I hope this course provides a space for us to imagine a more symbiotic future together. I doubt there will be any answers that emerge from what we study together, but I do hope we will get closer to asking the right—that is, the life enhancingcreativity engendering—questions. My goal is to infect your political passions with process-relational ideas, to invite you into the role of philosopher-activist. Activism becomes philosophical (in the process-relational context explored in this course) when it affirms an ethos rooted in relational alterity and creative becoming. Such an orientation provides an antidote to the neoliberal ethos rooted in private identity, property ownership, and wage labor.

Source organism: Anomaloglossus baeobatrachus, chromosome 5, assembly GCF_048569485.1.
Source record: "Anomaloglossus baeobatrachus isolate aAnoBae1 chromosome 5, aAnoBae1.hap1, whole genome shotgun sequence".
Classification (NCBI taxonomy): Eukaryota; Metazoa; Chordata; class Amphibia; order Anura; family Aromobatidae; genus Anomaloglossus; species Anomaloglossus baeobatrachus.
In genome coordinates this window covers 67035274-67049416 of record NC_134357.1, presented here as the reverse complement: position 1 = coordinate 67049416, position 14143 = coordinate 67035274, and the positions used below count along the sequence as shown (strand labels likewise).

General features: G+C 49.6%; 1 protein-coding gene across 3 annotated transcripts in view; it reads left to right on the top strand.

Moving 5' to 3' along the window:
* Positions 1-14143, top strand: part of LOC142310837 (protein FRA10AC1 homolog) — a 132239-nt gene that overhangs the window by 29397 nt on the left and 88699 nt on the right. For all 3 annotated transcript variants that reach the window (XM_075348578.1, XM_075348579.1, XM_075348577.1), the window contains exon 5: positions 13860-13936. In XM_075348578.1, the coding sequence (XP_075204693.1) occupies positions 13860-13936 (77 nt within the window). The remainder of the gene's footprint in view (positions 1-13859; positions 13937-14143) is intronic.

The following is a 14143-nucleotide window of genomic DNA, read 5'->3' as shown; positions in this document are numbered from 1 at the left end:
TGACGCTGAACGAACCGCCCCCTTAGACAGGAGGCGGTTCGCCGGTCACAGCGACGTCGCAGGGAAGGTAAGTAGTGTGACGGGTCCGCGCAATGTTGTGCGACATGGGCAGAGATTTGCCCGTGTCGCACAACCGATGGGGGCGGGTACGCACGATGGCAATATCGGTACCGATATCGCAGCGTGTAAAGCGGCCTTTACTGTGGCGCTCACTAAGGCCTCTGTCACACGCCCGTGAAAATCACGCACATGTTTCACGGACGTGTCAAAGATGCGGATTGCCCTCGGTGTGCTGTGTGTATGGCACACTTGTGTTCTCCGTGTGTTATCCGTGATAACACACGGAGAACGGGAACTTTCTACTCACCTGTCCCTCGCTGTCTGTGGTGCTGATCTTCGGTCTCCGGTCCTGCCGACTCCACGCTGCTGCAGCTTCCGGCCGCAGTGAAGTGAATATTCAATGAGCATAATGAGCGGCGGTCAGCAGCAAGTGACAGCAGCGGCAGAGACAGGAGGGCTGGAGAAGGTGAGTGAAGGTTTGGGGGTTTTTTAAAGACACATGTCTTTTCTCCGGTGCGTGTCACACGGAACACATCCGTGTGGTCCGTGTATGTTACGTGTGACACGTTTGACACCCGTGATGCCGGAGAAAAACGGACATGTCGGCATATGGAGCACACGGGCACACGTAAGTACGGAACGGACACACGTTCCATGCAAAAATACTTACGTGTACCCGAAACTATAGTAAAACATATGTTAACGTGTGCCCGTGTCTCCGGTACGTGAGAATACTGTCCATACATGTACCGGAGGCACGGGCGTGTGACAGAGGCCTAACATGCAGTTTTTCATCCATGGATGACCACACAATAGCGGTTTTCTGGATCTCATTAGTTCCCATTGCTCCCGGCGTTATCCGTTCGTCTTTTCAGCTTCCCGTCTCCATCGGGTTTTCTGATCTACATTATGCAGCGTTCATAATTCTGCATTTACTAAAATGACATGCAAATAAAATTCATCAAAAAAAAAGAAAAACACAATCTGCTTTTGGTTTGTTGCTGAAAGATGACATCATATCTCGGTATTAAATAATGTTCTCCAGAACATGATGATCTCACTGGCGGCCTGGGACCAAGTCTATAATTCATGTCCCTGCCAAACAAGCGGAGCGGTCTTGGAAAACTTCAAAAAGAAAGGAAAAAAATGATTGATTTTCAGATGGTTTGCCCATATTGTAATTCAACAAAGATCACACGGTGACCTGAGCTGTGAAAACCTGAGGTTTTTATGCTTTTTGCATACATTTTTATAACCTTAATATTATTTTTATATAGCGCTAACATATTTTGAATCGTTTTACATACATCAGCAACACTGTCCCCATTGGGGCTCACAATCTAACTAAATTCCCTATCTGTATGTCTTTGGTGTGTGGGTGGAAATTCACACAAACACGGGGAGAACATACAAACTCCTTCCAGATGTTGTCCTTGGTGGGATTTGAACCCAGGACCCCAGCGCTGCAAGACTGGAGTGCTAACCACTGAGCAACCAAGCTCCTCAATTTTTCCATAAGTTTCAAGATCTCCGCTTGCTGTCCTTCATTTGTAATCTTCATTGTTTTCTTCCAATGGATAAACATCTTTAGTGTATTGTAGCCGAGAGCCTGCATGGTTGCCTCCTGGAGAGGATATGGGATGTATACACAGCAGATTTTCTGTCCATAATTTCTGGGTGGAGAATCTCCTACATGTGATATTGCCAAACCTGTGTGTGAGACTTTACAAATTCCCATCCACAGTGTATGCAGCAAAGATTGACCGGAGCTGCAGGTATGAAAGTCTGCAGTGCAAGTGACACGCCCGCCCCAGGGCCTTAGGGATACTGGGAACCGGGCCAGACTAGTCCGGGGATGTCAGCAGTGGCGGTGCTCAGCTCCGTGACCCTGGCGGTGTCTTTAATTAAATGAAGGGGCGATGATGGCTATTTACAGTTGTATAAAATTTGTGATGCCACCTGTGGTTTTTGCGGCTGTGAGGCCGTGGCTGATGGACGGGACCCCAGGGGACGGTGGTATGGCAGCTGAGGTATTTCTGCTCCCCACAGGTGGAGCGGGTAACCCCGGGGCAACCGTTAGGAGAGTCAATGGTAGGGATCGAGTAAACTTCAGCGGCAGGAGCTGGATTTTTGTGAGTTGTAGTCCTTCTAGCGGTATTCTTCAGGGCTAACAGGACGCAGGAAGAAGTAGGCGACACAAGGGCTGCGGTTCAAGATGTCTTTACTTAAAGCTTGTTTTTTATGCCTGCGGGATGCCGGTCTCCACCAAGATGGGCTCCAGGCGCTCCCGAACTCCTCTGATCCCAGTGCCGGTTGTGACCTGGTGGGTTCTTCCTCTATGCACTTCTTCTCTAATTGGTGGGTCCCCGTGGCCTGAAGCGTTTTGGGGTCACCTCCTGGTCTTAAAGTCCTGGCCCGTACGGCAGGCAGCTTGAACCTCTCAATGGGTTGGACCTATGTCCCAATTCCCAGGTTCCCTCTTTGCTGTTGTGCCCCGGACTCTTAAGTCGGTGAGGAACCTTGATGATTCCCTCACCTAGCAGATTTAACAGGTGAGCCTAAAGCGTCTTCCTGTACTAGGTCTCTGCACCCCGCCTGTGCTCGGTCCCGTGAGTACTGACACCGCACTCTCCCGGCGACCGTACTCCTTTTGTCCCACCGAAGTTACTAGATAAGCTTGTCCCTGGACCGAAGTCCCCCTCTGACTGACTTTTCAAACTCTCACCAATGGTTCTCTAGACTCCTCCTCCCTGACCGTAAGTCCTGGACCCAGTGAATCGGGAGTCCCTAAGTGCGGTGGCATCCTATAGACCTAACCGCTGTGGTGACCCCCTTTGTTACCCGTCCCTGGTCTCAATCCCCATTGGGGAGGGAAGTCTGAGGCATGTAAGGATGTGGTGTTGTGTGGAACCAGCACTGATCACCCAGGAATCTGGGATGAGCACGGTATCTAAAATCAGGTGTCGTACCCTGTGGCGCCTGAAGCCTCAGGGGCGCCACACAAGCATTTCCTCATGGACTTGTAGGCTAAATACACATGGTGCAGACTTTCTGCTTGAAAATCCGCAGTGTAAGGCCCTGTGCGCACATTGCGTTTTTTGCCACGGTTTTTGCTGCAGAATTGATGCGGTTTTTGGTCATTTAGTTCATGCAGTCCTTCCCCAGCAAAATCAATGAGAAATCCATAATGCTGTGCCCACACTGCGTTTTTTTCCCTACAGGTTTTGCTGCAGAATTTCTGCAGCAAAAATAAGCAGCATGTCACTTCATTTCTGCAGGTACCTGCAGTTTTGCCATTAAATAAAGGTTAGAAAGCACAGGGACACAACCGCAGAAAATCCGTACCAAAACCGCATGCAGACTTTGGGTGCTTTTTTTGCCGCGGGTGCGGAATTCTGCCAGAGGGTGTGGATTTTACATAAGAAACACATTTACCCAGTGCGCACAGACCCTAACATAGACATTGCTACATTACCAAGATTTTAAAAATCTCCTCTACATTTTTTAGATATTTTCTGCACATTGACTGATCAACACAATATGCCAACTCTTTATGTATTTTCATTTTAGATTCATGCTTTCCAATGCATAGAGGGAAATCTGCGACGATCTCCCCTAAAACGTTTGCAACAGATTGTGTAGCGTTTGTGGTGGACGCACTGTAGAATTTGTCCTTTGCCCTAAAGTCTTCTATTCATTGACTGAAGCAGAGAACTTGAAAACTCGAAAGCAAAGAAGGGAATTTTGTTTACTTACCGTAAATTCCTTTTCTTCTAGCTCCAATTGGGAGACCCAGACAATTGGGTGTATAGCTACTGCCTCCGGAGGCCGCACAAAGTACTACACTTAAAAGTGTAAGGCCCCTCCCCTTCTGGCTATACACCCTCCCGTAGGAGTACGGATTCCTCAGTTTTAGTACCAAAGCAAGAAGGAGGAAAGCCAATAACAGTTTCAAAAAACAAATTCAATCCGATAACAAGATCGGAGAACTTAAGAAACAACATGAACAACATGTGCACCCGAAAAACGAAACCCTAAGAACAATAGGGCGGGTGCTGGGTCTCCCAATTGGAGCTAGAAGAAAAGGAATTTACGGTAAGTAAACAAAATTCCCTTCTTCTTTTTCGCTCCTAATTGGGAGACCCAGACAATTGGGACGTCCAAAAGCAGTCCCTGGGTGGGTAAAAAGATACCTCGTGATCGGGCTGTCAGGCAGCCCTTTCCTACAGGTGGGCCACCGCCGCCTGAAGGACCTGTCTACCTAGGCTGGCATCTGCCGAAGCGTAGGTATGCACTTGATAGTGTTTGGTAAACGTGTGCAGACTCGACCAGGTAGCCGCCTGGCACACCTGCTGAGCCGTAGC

The Universe Story, and/or A Pluriverse Story?

Sideris’ article in the Journal of the American Academy of Religion

Lisa Sideris and Mary Evelyn Tucker speak at a conference about The Journey of the Universe

Brian Swimme: https://en.wikipedia.org/wiki/Brian_Swimme

Lisa Sideris: http://indiana.edu/~relstud/people/profiles/sideris_lisa

Pluralistic Panpsychism and Mystical Experience: a response to Kastrup (part 2 of 2)

[This is part 2 of my response to Bernardo Kastrup; part 1 is here].

Kastrup is confused by what I said in my original response to him regarding the room that ontological pluralism leaves for both the extraordinary experience of unity and the ordinary experience of plurality.

Ontological pluralism seems more true to experience (both common every day experience AND mystical experience), since it doesn’t deny the possibility of unity, it only denies that things are necessarily unified.